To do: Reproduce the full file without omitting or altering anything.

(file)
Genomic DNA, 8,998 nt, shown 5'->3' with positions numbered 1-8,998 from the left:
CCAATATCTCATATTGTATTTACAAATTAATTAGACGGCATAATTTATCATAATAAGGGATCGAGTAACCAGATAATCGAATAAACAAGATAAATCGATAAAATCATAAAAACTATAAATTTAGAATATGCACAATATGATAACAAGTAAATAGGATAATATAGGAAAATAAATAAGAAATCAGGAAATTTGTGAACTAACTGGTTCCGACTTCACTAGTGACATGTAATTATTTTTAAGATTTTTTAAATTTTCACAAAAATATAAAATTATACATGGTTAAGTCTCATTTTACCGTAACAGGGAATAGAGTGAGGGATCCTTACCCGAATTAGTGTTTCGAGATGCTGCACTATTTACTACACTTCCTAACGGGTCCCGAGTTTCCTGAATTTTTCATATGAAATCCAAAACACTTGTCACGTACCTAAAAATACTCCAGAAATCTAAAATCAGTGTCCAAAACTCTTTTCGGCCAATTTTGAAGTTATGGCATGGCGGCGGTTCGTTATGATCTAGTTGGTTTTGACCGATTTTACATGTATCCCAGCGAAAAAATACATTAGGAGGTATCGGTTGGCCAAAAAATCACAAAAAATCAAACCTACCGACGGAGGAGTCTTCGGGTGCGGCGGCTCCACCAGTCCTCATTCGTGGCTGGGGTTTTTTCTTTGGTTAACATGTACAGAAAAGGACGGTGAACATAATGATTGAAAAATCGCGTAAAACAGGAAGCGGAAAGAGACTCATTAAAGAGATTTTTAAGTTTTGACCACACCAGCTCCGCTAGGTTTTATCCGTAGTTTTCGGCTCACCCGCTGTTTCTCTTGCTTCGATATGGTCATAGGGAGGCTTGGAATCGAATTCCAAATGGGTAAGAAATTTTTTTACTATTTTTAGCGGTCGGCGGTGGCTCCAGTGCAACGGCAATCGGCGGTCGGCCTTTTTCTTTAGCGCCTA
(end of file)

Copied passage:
Genomic DNA, 8,998 nt, shown 5'->3' with positions numbered 1-8,998 from the left:
CCAATATCTCATATTGTATTTACAAATTAATTAGACGGCATAATTTATCATAATAAGGGATCGAGTAACCAGATAATCGAATAAACAAGATAAATCGATAAAATCATAAAAACTATAAATTTAGAATATGCACAATATGATAACAAGTAAATAGGATAATATAGGAAAATAAATAAGAAATCAGGAAATTTGTGAACTAACTGGTTCCGACTTCACTAGTGACATGTAATTATTTTTAAGATTTTTTAAATTTTCACAAAAATATAAAATTATACATGGTTAAGTCTCATTTTACCGTAACAGGGAATAGAGTGAGGGATCCTTACCCGAATTAGTGTTTCGAGATGCTGCACTATTTACTACACTTCCTAACGGGTCCCGAGTTTCCTGAATTTTTCATATGAAATCCAAAACACTTGTCACGTACCTAAAAATACTCCAGAAATCTAAAATCAGTGTCCAAAACTCTTTTCGGCCAATTTTGAAGTTATGGCATGGCGGCGGTTCGTTATGATCTAGTTGGTTTTGACCGATTTTACATGTATCCCAGCGAAAAAATACATTAGGAGGTATCGGTTGGCCAAAAAATCACAAAAAATCAAACCTACCGACGGAGGAGTCTTCGGGTGCGGCGGCTCCACCAGTCCTCATTCGTGGCTGGGGTTTTTTCTTTGGTTAACATGTACAGAAAAGGACGGTGAACATAATGATTGAAAAATCGCGTAAAACAGGAAGCGGAAAGAGACTCATTAAAGAGATTTTTAAGTTTTGACCACACCAGCTCCGCTAGGTTTTATCCGTAGTTTTCGGCTCACCCGCTGTTTCTCTTGCTTCGATATGGTCATAGGGAGGCTTGGAATCGAATTCCAAATGGGTAAGAAATTTTTTTACTATTTTTAGCGGTCGGCGGTGGCTCCAGTGCAACGGCAATCGGCGGTCGGCCTTTTTCTTTAGCGCCTA